After more than a century-long hiatus, the sport of golf will return to the Olympics beginning with the 2016 Summer Games in Rio de Janeiro.
The much-anticipated addition became official Friday when International Olympic Committee members in Copenhagen, Denmark, voted in favor of golf’s inclusion along with rugby sevens. The two sports received the approval of the IOC Executive Board in August, but weren’t guaranteed admission until they won the entire IOC’s support.
The outcome led to exultation – and likely relief – for the world’s golf leaders, who worked under the banner of the International Golf Federation and lobbied 18 months to earn the blessing of the IOC.
Though the IGF made a concerted effort to a show a united front for its cause, golf’s return to the Summer Games wasn’t without its detractors.
From a competition standpoint, some questioned the need for Olympic golf, considering the sport’s highest honor is linked to its four majors. From a business perspective, naysayers scoffed at Olympic advocates who, they said, gave the impression that the sport’s addition would ignite a global golf boom.
Such concerns and persistent perceptions that golf is an elitist sport likely factored in the vote tally, which approved golf 63 to 27 with two abstentions. In contrast, rugby was voted in 81-8 with one abstention. The margin of victory, however, mattered little to IGF officials, who spent the past week wooing the vote of IOC members, campaigning from formal meetings to hallway handshakes. Instead, golf’s leaders reveled in the opportunity earned: A chance to draw the world’s attention to their sport every four years.
“We started the day with a great deal of trepidation, which is natural. . . . because there is always a danger that it might not happen,” said Peter Dawson, chief executive of the R&A and joint secretary of the IGF. “It’s a historic day for golf and the future growth of the game.”
News of golf’s addition to the Olympic program spread quickly at this week’s Presidents Cup. Many of the world’s top players expressed their support and began contemplating playing for Olympic gold. The IGF has proposed a 72-hole individual stroke play format for men and women.
“It means a world-class athlete like Ryo Ishikawa, an (18-year-old) teammate of mine this week at The Presidents Cup, can have the opportunity to win an Olympic medal for his country, something none of us in golf would have thought possible when we were growing up in the sport,” Mike Weir said.
Added Phil Mickelson: “Everybody is very excited that golf became an Olympic sport, and we are working hard on our games so that over the next six years we are able to make the team and represent our country in the Olympics.”
For golf’s leaders, the focus now quickly shifts to finding an appropriate venue for the sport’s Olympic return. For all of its natural beauty, Rio is not a golf destination. In fact, the entire country of Brazil only has approximately 100 courses, and it’s questionable whether any of them are truly championship-caliber. Only one within the city’s borders might meet competition criteria, and two other courses in the surrounding region could warrant consideration.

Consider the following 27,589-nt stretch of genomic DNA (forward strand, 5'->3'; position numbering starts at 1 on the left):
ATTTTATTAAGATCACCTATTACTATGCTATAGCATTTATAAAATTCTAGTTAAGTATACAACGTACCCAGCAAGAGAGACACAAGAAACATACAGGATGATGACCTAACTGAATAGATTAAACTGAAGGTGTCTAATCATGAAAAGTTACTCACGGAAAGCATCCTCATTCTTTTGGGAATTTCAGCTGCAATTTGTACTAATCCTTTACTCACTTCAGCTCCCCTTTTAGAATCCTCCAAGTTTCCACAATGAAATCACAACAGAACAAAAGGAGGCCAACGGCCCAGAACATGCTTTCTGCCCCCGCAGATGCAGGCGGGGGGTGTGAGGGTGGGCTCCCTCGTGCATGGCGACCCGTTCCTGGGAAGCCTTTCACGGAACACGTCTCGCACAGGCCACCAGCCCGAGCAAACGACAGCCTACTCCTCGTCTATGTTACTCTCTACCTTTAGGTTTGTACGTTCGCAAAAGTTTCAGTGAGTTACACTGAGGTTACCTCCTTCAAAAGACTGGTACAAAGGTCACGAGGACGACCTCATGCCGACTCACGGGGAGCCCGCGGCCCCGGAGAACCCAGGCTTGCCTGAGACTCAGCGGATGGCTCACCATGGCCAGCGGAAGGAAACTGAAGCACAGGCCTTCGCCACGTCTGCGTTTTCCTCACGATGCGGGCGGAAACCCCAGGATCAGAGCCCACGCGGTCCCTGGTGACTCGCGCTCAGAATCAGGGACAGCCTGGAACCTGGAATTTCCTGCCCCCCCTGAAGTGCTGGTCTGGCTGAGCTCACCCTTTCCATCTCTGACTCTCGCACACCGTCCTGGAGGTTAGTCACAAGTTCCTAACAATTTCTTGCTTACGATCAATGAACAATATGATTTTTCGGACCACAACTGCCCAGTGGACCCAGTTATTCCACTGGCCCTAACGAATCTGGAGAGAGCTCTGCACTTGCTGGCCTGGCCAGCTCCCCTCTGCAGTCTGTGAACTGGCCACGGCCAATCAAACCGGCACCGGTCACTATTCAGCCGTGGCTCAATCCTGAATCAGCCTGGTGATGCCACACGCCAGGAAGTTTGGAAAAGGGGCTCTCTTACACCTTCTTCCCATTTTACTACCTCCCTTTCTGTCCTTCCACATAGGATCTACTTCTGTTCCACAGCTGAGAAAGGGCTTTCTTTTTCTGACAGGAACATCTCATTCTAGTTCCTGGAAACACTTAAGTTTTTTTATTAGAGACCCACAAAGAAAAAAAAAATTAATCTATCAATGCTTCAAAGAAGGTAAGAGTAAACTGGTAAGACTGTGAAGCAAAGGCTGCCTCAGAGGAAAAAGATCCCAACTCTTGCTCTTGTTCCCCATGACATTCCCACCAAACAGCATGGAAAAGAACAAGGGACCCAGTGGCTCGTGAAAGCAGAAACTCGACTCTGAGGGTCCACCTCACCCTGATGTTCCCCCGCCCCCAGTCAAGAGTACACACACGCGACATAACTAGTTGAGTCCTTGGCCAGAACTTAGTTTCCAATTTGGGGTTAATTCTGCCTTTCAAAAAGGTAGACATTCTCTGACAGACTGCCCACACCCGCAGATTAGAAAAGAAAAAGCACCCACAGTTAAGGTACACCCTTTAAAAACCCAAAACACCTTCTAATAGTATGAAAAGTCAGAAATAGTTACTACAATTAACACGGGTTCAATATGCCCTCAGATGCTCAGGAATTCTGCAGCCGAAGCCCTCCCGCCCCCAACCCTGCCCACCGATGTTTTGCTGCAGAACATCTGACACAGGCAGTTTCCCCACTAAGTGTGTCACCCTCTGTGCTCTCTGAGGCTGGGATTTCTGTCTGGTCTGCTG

Limited options explain why there’s already much discussion about building a new facility, and that could lead to PGA Tour Golf Course Properties unveiling a TPC-branded layout in Rio, Golfweek has learned.
“It’s a possibility,” confirmed David Pillsbury, president and chief operating officer of PGA Tour Golf Course Properties. “We will be evaluating all the courses in Rio de Janeiro and talking to prospective partners in Rio about building something similar to TPC San Antonio, with a resort, a couple golf courses and a location that would be ideal to the Olympic city.”
According to PGA Tour executive Ty Votaw – one of the architects of golf’s Olympic bid – key leaders from the IOC, the host city and the IGF will work collaboratively to determine a location or authorize the construction of a new course.
The prospect of designing an Olympic venue, especially for such a watershed moment in golf’s history, is sure to attract architects eager to bid on the project. The biggest names already were at the front of the line.
“Nicklaus Design would be very interested in creating a Jack Nicklaus Olympic Golf Facility for Brazil,” said Paul Stringer, the course design firm’s senior vice president, in an e-mail.
Course architects won’t be the only ones seeking to capitalize on Olympic golf. From agents to TV executives and from corporate sponsors to equipment makers, the race is now on to cash in on the summer sports spectacle.
After all, the modern Olympics bears little resemblance to the Summer Games in St. Louis that last hosted golf in 1904. Back then, Canada’s George Lyon topped a 77-man field to win gold, but only the U.S. and Canada competed.
In 2016, athletes from more than 200 nations will descend upon Rio – and the world will be watching golf’s return.
– Brad Klein, Jim McCabe, Adam Schupak and Alistair Tait contributed
Though still subject to modifications, the International Golf Federation has proposed:
Format: 72-hole individual stroke play format for men and women
Field: 60 players selected from the Official World Golf Rankings. The top-15 world-ranked players would be eligible, regardless of the number of players from a given country. Beyond the top 15, players would qualify based on rankings, with a maximum of two eligible players from each country that does not already have two or more players among the top 15.
Current world rankings from both the men’s and women’s games show that at least 30 countries would be represented in both the men’s and women’s competitions, from all continents, under this proposal.